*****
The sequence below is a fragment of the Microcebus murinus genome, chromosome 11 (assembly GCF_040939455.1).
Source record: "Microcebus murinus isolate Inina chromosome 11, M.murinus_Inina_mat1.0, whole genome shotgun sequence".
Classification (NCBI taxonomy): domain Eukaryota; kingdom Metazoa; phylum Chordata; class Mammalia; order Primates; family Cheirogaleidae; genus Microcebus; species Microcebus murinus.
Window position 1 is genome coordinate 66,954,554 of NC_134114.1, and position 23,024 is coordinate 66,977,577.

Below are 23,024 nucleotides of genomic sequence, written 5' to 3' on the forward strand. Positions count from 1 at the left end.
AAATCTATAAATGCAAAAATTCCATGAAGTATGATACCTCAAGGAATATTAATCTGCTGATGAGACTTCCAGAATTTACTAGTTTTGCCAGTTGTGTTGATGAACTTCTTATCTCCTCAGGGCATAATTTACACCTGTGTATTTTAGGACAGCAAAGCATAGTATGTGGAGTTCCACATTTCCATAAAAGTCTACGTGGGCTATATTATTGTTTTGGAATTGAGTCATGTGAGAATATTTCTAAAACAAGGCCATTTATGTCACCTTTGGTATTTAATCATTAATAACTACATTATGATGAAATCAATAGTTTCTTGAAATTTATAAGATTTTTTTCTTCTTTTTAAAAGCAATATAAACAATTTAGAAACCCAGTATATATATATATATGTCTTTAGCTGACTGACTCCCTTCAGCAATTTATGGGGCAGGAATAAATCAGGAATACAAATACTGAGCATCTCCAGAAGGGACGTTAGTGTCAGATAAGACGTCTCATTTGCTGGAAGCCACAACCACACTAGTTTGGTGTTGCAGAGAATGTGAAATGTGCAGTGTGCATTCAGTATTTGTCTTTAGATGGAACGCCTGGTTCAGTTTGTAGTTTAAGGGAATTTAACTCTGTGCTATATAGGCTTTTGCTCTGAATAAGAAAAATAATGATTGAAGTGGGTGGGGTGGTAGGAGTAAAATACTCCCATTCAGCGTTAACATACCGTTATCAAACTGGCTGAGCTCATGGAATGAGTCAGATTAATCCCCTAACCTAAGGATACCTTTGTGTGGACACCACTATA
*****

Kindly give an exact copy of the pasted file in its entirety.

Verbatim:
The sequence below is a fragment of the Microcebus murinus genome, chromosome 11 (assembly GCF_040939455.1).
Source record: "Microcebus murinus isolate Inina chromosome 11, M.murinus_Inina_mat1.0, whole genome shotgun sequence".
Classification (NCBI taxonomy): domain Eukaryota; kingdom Metazoa; phylum Chordata; class Mammalia; order Primates; family Cheirogaleidae; genus Microcebus; species Microcebus murinus.
Window position 1 is genome coordinate 66,954,554 of NC_134114.1, and position 23,024 is coordinate 66,977,577.

Below are 23,024 nucleotides of genomic sequence, written 5' to 3' on the forward strand. Positions count from 1 at the left end.
AAATCTATAAATGCAAAAATTCCATGAAGTATGATACCTCAAGGAATATTAATCTGCTGATGAGACTTCCAGAATTTACTAGTTTTGCCAGTTGTGTTGATGAACTTCTTATCTCCTCAGGGCATAATTTACACCTGTGTATTTTAGGACAGCAAAGCATAGTATGTGGAGTTCCACATTTCCATAAAAGTCTACGTGGGCTATATTATTGTTTTGGAATTGAGTCATGTGAGAATATTTCTAAAACAAGGCCATTTATGTCACCTTTGGTATTTAATCATTAATAACTACATTATGATGAAATCAATAGTTTCTTGAAATTTATAAGATTTTTTTCTTCTTTTTAAAAGCAATATAAACAATTTAGAAACCCAGTATATATATATATATGTCTTTAGCTGACTGACTCCCTTCAGCAATTTATGGGGCAGGAATAAATCAGGAATACAAATACTGAGCATCTCCAGAAGGGACGTTAGTGTCAGATAAGACGTCTCATTTGCTGGAAGCCACAACCACACTAGTTTGGTGTTGCAGAGAATGTGAAATGTGCAGTGTGCATTCAGTATTTGTCTTTAGATGGAACGCCTGGTTCAGTTTGTAGTTTAAGGGAATTTAACTCTGTGCTATATAGGCTTTTGCTCTGAATAAGAAAAATAATGATTGAAGTGGGTGGGGTGGTAGGAGTAAAATACTCCCATTCAGCGTTAACATACCGTTATCAAACTGGCTGAGCTCATGGAATGAGTCAGATTAATCCCCTAACCTAAGGATACCTTTGTGTGGACACCACTATA